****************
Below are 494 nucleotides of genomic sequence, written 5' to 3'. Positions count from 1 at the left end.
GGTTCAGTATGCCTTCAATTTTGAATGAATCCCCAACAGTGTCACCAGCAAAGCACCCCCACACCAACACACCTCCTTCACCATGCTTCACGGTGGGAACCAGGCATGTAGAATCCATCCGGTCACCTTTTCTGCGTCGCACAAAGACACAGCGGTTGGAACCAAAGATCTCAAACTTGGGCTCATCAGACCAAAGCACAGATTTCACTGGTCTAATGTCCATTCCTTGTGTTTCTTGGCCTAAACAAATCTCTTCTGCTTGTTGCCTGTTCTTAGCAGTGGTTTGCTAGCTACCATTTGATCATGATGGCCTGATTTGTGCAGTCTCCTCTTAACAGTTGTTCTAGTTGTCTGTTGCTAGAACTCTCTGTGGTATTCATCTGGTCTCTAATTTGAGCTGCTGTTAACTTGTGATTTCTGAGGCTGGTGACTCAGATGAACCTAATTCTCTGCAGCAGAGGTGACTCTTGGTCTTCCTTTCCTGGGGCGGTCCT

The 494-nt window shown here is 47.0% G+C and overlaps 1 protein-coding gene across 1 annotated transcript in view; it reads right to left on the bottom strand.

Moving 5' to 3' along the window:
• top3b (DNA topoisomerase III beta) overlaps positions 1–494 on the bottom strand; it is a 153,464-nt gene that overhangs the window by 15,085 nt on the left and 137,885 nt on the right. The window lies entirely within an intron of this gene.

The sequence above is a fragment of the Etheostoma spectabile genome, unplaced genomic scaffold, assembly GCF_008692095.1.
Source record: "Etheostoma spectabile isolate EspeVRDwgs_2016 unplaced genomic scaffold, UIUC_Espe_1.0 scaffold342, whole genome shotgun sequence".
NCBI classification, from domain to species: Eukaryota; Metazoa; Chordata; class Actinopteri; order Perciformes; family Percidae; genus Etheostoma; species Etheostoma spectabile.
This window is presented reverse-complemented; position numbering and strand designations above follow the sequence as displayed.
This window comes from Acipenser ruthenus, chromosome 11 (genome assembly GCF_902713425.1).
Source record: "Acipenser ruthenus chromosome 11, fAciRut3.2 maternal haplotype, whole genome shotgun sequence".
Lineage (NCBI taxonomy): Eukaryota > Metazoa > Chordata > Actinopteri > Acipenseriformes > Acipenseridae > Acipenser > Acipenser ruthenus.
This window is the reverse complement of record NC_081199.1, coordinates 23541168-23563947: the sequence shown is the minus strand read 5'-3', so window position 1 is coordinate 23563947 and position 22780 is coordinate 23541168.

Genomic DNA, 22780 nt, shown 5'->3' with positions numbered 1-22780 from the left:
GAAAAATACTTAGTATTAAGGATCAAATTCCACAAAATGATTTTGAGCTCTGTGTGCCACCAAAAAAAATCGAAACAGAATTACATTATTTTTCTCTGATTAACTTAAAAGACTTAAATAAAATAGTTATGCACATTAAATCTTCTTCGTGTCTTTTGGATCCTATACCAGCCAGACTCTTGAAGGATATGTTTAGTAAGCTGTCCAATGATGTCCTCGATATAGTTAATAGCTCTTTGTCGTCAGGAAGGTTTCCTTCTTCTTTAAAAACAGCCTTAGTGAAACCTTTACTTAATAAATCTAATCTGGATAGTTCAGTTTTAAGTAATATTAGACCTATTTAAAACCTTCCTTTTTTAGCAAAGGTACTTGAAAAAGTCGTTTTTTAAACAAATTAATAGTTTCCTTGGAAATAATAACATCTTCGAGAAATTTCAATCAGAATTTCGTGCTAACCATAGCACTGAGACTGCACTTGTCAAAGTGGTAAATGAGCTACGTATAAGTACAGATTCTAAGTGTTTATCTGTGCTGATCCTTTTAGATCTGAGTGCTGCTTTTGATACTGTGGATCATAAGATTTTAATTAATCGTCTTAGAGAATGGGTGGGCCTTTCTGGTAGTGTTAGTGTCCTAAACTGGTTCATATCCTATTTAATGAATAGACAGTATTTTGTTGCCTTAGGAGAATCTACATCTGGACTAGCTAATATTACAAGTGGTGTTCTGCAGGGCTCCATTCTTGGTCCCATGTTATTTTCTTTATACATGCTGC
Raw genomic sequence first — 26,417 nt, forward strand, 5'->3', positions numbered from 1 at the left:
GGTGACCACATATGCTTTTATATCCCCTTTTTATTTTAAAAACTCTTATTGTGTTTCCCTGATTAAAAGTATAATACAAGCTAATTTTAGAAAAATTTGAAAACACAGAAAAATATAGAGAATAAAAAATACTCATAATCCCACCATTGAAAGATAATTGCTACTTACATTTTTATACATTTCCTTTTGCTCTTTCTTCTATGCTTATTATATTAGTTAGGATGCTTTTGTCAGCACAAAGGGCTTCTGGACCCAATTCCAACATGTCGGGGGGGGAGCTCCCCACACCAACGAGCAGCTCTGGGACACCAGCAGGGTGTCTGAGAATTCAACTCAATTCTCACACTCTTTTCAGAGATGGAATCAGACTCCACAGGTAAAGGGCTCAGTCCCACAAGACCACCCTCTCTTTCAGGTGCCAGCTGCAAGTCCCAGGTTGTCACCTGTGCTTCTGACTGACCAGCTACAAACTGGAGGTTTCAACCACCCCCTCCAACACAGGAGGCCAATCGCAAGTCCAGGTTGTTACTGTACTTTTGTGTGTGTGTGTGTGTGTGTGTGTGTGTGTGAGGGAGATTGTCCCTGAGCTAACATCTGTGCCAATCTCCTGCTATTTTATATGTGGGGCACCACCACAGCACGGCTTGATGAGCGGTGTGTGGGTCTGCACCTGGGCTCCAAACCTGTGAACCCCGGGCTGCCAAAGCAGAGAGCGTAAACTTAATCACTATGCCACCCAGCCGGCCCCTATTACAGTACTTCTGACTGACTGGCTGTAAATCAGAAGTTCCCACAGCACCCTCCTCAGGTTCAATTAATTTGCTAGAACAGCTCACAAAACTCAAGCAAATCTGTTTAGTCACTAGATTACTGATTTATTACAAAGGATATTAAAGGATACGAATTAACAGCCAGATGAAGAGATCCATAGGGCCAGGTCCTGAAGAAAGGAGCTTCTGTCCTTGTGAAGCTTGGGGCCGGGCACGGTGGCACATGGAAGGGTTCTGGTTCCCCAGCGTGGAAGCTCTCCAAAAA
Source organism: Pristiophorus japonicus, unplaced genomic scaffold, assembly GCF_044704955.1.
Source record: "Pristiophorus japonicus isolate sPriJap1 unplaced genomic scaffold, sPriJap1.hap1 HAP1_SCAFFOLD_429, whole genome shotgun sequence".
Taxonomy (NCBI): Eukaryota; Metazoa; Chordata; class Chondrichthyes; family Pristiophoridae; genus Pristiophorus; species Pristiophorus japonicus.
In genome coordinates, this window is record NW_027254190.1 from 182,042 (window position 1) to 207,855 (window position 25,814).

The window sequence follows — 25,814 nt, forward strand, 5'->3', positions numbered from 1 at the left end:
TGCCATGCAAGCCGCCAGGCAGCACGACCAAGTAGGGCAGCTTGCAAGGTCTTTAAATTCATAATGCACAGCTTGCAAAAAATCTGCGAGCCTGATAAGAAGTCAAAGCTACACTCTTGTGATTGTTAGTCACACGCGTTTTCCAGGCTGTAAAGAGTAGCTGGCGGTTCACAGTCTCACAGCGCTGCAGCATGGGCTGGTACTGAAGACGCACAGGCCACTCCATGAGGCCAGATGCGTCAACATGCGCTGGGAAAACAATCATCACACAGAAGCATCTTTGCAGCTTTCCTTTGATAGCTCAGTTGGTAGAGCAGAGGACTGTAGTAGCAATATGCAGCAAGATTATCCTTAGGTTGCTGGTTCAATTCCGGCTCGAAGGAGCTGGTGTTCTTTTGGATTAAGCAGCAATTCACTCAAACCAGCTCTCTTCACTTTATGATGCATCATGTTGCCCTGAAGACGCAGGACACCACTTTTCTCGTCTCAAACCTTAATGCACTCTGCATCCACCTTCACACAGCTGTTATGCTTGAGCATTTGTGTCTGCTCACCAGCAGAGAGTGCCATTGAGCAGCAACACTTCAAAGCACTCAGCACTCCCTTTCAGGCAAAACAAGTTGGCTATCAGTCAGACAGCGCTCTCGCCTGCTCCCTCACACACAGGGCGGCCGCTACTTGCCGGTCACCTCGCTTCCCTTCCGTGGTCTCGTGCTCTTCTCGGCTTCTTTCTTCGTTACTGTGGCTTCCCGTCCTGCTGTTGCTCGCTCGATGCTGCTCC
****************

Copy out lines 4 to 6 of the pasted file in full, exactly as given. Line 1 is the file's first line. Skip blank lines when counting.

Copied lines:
Moving 5' to 3' along the window:
• top3b (DNA topoisomerase III beta) overlaps positions 1–494 on the bottom strand; it is a 153,464-nt gene that overhangs the window by 15,085 nt on the left and 137,885 nt on the right. The window lies entirely within an intron of this gene.

The sequence above is a fragment of the Etheostoma spectabile genome, unplaced genomic scaffold, assembly GCF_008692095.1.